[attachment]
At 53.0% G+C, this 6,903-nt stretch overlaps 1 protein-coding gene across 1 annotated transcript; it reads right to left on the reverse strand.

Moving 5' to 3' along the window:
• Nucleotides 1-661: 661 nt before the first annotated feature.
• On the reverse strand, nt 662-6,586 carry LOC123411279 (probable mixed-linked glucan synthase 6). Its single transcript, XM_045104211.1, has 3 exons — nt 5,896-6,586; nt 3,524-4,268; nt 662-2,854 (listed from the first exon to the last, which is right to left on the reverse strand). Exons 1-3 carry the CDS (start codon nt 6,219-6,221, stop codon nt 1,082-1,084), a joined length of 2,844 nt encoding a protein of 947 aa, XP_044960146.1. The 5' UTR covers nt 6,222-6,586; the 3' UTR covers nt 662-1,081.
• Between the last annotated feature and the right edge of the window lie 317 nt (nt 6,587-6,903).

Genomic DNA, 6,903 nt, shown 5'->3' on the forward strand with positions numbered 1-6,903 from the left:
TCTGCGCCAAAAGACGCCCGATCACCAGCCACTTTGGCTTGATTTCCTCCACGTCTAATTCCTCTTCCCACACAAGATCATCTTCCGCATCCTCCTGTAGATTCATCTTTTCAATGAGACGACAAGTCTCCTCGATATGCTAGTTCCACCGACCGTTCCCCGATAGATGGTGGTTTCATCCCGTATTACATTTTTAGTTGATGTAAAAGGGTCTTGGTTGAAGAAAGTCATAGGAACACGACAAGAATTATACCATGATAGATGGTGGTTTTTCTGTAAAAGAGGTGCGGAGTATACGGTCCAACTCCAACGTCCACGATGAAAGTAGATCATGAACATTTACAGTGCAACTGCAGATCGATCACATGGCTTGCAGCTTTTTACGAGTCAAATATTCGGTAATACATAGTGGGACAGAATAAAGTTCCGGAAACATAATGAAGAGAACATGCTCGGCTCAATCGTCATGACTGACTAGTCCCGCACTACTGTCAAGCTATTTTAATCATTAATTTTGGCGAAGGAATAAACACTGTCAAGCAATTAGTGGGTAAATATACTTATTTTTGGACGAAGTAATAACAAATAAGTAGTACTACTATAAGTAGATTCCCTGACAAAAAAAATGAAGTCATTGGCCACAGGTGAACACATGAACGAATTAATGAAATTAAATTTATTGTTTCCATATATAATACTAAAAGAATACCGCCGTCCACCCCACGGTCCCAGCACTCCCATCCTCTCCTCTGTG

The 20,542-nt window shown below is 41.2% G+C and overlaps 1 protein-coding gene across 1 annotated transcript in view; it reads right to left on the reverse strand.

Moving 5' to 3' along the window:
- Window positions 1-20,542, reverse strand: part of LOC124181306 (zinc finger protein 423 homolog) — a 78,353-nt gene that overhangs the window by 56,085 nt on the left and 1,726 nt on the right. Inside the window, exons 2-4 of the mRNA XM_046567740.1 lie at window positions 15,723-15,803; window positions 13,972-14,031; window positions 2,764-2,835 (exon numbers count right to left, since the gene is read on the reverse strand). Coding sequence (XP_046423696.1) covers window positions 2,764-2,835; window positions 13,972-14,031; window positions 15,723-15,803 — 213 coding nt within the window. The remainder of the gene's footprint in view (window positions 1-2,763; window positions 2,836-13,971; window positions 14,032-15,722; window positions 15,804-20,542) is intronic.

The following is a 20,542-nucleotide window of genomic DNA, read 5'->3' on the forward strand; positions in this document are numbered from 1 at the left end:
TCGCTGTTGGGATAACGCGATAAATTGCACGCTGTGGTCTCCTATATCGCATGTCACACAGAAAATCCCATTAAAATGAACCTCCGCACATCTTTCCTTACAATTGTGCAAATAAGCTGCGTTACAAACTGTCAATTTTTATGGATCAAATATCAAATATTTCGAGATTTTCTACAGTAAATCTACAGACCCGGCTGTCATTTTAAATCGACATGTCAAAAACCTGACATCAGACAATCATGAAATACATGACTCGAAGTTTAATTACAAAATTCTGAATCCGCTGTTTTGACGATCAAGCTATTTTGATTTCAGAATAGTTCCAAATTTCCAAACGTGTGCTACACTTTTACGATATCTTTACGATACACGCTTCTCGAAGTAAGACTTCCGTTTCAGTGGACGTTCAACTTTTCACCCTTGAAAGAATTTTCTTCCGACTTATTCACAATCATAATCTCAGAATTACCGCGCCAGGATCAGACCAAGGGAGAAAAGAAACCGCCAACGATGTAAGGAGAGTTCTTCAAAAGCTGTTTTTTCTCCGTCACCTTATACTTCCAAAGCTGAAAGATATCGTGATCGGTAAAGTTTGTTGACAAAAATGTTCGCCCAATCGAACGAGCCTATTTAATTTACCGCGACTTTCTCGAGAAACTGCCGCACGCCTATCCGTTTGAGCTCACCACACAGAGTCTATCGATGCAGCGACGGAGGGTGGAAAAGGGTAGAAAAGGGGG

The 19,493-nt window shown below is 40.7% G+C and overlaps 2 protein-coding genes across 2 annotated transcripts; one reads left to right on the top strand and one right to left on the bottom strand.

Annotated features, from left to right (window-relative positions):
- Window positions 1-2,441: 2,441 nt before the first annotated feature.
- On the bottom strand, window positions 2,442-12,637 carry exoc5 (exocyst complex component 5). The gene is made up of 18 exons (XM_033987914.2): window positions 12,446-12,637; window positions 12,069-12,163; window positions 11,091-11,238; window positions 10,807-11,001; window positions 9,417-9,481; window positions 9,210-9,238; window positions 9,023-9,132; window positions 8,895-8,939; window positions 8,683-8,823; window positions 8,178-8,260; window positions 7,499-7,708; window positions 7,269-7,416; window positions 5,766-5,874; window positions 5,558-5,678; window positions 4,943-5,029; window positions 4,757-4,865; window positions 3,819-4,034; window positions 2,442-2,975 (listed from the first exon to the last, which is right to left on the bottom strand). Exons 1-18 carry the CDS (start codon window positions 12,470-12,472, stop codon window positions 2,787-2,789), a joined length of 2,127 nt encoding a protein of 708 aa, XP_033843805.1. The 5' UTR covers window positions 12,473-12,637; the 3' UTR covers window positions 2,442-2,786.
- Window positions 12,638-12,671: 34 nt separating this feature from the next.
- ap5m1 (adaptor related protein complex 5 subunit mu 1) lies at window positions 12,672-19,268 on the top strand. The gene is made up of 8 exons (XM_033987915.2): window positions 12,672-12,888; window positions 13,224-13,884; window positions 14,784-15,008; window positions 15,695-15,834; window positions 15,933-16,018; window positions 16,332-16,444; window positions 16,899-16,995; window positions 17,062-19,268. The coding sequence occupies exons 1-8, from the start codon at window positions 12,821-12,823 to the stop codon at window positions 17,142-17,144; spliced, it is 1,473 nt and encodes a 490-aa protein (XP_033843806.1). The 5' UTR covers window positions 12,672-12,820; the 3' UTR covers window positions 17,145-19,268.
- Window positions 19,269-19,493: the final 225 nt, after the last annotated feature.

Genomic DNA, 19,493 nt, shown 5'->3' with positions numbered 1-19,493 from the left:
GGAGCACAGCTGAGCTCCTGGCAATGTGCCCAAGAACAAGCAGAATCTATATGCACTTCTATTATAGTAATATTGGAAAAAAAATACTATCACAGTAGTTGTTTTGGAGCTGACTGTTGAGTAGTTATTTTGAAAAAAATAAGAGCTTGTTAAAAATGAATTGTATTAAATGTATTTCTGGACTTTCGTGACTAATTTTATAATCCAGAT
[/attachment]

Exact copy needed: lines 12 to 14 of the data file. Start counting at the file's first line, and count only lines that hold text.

TCGCTGTTGGGATAACGCGATAAATTGCACGCTGTGGTCTCCTATATCGCATGTCACACAGAAAATCCCATTAAAATGAACCTCCGCACATCTTTCCTTACAATTGTGCAAATAAGCTGCGTTACAAACTGTCAATTTTTATGGATCAAATATCAAATATTTCGAGATTTTCTACAGTAAATCTACAGACCCGGCTGTCATTTTAAATCGACATGTCAAAAACCTGACATCAGACAATCATGAAATACATGACTCGAAGTTTAATTACAAAATTCTGAATCCGCTGTTTTGACGATCAAGCTATTTTGATTTCAGAATAGTTCCAAATTTCCAAACGTGTGCTACACTTTTACGATATCTTTACGATACACGCTTCTCGAAGTAAGACTTCCGTTTCAGTGGACGTTCAACTTTTCACCCTTGAAAGAATTTTCTTCCGACTTATTCACAATCATAATCTCAGAATTACCGCGCCAGGATCAGACCAAGGGAGAAAAGAAACCGCCAACGATGTAAGGAGAGTTCTTCAAAAGCTGTTTTTTCTCCGTCACCTTATACTTCCAAAGCTGAAAGATATCGTGATCGGTAAAGTTTGTTGACAAAAATGTTCGCCCAATCGAACGAGCCTATTTAATTTACCGCGACTTTCTCGAGAAACTGCCGCACGCCTATCCGTTTGAGCTCACCACACAGAGTCTATCGATGCAGCGACGGAGGGTGGAAAAGGGTAGAAAAGGGGG

The 19,493-nt window shown below is 40.7% G+C and overlaps 2 protein-coding genes across 2 annotated transcripts; one reads left to right on the top strand and one right to left on the bottom strand.

Annotated features, from left to right (window-relative positions):